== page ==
Deer, turkey, possum, and other wildlife feed on the nuts and berries of hardwood trees, so it's standard practice to plant bottomland hardwoods on wetland mitigation sites. By observing thousands of tree plantings on these sites over a span of 10-15 years, Georgia Department of Transportation biologists have increased their expertise in planting hardwoods that grow well and survive a long time. They've identified the hardiest stock as stock not less than 3/8 inch in diameter and 32 inches in height and with a robust root system of 4 to 6 primary lateral roots. They've also learned the value of root-pruning so stock can be planted into a shovel hole without bending the roots and without having to excavate large holes. On wetland mitigation sites throughout the state, stock with these characteristics have outperformed very young plants, large-container plants, and burlap-wrapped plants, which are easily overwhelmed by shock.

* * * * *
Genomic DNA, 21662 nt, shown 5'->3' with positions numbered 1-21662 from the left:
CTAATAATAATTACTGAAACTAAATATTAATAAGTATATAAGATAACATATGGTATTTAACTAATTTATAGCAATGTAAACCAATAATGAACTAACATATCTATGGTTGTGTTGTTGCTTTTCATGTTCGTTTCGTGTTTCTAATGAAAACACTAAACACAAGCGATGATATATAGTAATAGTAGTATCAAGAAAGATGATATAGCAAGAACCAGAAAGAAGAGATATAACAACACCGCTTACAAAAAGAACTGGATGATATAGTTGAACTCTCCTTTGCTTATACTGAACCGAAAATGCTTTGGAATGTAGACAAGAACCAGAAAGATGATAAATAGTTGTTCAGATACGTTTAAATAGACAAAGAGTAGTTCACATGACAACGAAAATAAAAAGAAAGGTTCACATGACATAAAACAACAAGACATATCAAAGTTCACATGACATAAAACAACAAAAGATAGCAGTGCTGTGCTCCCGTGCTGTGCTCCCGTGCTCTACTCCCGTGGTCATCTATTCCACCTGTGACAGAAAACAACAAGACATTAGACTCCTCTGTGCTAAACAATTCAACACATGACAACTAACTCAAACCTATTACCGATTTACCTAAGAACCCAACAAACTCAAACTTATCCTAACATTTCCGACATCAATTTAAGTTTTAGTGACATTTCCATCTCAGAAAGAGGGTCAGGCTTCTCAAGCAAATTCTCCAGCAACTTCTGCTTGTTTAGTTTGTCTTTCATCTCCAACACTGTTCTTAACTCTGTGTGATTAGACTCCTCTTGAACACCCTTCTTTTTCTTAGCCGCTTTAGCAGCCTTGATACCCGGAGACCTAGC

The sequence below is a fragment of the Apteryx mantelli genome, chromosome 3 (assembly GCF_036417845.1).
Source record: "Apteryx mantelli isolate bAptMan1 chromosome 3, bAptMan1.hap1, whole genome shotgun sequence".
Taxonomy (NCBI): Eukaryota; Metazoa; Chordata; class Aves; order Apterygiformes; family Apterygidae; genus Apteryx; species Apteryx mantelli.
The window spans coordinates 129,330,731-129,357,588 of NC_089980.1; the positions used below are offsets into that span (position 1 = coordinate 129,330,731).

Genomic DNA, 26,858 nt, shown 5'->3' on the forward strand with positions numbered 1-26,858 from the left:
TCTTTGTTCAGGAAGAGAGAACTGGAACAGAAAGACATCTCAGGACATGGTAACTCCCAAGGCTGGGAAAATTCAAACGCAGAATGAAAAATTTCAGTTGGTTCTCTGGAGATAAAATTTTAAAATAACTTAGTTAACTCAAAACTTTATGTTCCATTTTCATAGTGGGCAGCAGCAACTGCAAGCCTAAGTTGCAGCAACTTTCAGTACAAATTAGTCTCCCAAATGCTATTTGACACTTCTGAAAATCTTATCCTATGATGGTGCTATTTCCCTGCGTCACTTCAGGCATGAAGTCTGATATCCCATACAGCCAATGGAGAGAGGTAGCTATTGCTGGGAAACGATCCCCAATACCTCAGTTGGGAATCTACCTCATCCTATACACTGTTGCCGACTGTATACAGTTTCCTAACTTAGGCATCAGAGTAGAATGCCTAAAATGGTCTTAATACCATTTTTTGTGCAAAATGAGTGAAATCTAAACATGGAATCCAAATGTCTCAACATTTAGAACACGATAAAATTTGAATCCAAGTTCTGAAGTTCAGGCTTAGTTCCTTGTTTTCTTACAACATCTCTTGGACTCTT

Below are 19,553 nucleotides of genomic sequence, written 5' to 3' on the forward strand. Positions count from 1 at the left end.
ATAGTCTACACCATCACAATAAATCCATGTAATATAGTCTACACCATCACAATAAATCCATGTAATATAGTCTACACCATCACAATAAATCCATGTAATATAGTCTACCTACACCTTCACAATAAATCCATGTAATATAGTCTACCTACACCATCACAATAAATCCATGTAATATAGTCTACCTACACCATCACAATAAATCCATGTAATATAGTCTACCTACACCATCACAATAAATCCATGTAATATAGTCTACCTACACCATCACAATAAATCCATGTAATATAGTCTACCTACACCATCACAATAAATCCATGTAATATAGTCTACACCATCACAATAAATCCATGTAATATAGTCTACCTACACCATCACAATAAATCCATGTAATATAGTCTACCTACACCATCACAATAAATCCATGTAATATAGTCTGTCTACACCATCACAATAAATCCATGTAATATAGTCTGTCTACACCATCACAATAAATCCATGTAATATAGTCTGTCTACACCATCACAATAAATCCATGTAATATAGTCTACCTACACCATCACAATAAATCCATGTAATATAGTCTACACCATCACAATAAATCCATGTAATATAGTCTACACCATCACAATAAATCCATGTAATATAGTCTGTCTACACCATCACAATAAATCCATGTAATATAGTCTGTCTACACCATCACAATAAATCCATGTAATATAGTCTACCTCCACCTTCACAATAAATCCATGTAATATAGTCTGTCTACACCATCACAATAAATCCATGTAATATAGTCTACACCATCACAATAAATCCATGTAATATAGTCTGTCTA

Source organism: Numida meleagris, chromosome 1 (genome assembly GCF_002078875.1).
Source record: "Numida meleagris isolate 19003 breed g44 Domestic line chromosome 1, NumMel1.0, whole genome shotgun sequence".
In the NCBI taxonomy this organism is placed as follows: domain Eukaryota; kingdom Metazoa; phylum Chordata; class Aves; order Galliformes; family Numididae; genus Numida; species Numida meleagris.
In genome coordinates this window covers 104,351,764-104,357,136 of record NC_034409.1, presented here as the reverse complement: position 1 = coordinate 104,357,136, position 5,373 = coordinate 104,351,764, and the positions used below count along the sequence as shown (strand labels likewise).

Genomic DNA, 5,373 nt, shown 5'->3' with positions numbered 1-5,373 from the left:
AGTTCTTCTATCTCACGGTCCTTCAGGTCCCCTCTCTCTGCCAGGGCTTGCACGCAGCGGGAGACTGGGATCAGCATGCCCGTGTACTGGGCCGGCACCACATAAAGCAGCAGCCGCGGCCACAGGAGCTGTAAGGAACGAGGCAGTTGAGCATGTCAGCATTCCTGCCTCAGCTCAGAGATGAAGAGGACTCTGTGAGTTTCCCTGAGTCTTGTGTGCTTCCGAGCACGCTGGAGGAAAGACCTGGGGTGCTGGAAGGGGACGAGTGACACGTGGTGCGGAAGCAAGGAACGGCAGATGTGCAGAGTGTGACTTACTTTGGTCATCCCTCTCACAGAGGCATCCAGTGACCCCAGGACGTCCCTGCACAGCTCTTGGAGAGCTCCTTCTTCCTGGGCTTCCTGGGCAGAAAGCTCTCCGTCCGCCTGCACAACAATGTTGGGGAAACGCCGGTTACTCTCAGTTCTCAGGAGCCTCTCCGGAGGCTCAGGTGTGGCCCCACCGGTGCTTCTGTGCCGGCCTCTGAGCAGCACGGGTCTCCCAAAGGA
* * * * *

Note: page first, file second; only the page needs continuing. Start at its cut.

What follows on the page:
--Apr 25, 2003
|University of Georgia, Savannah River Ec photo|
|Bottomland hardwood forest|